Despite the advantages highlighted above, hardware wallets do have the following drawbacks.

  • They are somewhat expensive and may be overlooked by crypto users who would prefer to use the money to buy more of their favorite digital assets -a Trezor and Ledger Nano X currently retail at approximately $85 and $149.
  • Hardware wallets can be vulnerable to hacks through power glitching, side-chain attacks, and attacking the software at the core of the device (the Hardware Security Module or HSM)
  • Owners of hardware wallets can be the victims of phishing attacks, as is the case with Ledger users after the July 2020 data breach of the company. The breach exposed over 1 million customer details (names, phone numbers, home addresses, and emails). As a result, potential hackers have continually sent fake emails or hardware wallet devices to Ledger customers, hoping to steal recovery seed phrases and their digital assets.
  • The high cost of genuine hardware wallets might encourage crypto users to attempt to find discounts online, leading to the purchase of replicas or even tampered devices aimed at stealing seed phrases.
  • Digital assets in hardware wallets are not immediately accessible during a market crash. The time spent hooking up a wallet to a computer could translate to further losses when selling.

Which is Better? Software or Hardware Wallet

The pros and cons of software and hardware wallets highlighted above bring us to the all-important question of which is better. The answer to this question depends on several factors, such as the value of the cryptocurrency being stored, whether the crypto is a long-term investment, or if the owner of the funds is a regular crypto user.

Firstly, a hardware wallet is recommended if the crypto being stored is valued in the thousands, hundreds of thousands, or even millions of dollars. The same applies to a long-term investor who believes in the vision of a particular crypto project and is willing to hold for multiple years. For example, a firm believer in Bitcoin or Ethereum can opt to store their BTC or ETH in cold storage.

Secondly, a day trader would benefit from having their funds in a custodial wallet on a crypto exchange. This will, in turn, allow them to access their funds quickly to set buy and sell orders according to their technical analysis. Once significant profits are made, the trader can consider storing a portion of the gains in a hardware wallet.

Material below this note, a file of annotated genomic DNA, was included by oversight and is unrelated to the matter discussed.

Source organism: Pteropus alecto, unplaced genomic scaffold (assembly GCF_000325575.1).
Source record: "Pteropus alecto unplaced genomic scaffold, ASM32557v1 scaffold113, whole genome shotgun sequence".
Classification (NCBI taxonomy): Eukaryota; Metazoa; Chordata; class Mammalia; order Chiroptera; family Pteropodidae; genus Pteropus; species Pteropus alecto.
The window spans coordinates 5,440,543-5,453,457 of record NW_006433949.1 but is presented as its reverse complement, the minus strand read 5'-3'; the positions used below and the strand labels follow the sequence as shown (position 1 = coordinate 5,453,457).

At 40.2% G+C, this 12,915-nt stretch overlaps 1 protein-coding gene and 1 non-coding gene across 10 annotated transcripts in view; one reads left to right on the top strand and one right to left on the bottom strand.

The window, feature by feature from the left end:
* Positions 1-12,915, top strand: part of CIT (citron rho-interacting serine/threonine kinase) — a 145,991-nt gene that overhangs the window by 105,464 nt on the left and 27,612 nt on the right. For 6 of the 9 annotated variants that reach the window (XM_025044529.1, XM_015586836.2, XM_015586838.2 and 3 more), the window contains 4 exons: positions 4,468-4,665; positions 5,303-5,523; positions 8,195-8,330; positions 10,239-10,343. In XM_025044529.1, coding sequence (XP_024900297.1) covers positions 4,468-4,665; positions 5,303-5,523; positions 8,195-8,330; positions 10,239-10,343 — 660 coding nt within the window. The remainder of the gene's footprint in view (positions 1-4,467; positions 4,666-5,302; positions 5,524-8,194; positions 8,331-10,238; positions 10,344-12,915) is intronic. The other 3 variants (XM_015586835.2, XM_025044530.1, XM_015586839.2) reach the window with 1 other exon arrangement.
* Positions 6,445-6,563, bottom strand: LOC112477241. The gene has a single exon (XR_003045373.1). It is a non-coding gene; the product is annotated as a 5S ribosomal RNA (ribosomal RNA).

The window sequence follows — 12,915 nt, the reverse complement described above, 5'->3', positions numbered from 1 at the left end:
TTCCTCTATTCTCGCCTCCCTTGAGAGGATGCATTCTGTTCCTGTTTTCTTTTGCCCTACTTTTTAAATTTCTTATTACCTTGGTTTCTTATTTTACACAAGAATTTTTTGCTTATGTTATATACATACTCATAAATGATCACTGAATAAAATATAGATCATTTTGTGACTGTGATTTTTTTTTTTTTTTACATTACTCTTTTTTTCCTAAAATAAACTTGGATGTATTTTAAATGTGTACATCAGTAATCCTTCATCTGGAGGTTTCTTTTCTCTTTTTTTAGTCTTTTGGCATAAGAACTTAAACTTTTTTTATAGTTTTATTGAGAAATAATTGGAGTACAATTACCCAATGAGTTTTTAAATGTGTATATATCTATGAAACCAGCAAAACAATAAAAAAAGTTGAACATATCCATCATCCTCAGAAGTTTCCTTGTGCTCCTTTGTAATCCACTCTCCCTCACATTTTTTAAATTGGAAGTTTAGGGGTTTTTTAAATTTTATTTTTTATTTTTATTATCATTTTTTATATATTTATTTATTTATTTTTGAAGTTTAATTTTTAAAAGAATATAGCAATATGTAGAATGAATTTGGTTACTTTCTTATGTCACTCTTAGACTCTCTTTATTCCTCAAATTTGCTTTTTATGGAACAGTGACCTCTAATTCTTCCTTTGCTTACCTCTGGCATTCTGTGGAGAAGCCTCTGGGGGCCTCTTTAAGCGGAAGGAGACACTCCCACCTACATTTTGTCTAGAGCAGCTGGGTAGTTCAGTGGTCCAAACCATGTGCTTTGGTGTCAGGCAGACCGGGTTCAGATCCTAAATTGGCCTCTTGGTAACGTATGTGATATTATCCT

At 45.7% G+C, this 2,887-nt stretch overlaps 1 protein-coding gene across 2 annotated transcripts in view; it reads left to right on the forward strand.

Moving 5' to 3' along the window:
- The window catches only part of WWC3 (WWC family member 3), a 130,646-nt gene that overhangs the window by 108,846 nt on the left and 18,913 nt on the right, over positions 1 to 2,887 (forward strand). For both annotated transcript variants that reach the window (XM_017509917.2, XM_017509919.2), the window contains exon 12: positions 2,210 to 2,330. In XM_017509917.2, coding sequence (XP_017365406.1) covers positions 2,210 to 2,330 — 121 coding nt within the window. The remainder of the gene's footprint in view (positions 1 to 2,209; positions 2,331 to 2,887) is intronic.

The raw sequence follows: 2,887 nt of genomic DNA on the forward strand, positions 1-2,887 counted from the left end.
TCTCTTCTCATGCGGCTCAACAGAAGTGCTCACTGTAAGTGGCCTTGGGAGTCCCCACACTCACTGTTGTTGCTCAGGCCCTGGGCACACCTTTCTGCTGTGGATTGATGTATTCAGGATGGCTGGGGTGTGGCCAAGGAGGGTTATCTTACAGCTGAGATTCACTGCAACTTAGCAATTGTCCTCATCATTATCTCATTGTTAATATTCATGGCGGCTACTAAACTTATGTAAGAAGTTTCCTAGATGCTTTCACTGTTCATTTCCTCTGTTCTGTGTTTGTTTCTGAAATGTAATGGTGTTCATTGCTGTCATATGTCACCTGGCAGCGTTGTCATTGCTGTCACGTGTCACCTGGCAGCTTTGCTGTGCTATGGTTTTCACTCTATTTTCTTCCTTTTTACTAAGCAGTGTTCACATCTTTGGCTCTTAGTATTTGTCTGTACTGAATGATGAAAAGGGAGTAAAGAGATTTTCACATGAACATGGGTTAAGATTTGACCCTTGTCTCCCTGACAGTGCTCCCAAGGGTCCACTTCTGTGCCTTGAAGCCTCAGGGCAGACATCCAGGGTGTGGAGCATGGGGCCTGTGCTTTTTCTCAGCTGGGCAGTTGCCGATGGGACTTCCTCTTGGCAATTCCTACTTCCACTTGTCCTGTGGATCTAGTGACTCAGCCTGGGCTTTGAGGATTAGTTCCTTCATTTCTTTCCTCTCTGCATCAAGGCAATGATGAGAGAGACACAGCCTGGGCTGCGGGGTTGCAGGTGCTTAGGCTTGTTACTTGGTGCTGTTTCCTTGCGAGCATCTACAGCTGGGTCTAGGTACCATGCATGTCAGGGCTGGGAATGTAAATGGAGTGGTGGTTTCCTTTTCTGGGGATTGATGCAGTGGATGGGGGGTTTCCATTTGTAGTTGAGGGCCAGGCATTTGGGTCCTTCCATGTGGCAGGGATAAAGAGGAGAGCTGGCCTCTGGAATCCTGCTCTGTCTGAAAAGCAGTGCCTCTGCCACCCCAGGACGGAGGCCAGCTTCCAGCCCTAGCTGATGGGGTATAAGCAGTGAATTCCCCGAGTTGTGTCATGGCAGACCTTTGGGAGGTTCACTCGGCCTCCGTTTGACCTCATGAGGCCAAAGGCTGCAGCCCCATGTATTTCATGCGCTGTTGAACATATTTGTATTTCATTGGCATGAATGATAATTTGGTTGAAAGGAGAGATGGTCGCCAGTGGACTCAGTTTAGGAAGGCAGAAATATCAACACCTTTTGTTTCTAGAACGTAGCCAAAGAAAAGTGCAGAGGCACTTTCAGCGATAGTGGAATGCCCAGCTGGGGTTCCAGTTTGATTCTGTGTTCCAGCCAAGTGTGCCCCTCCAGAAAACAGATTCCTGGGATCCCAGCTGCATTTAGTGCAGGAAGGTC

Thirdly, a regular user of DeFi services such as staking, yield farming, token swapping, trading on DEXs such as Uniswap, and buying NFTs might prefer using a software wallet such as BlockWallet or MetaMask.

Fourthly, a mix of both hardware and software wallets might be ideal. A certain percentage of digital assets can be stored in cold storage. Another portion on self-custody software wallets to participate in DeFi, and another share on crypto exchanges to participate in regular day or swing trading.


Summing it up, the main difference between a software and hardware wallet is that one is purely a programmable application for the storage of crypto, and the other is a physical device to accomplish the same goal.

Both software and hardware wallets have advantages and disadvantages that should be considered before using one. A software wallet is ideal for crypto users who want quick access to their funds to participate in trading, DeFi, or fiat-to-crypto conversions. On the other hand, a hardware wallet is ideal for storing large amounts of digital assets, particularly those kept as long-term investments.

Alternatively, the combined use of software and hardware wallets might be ideal to capitalize on all their benefits.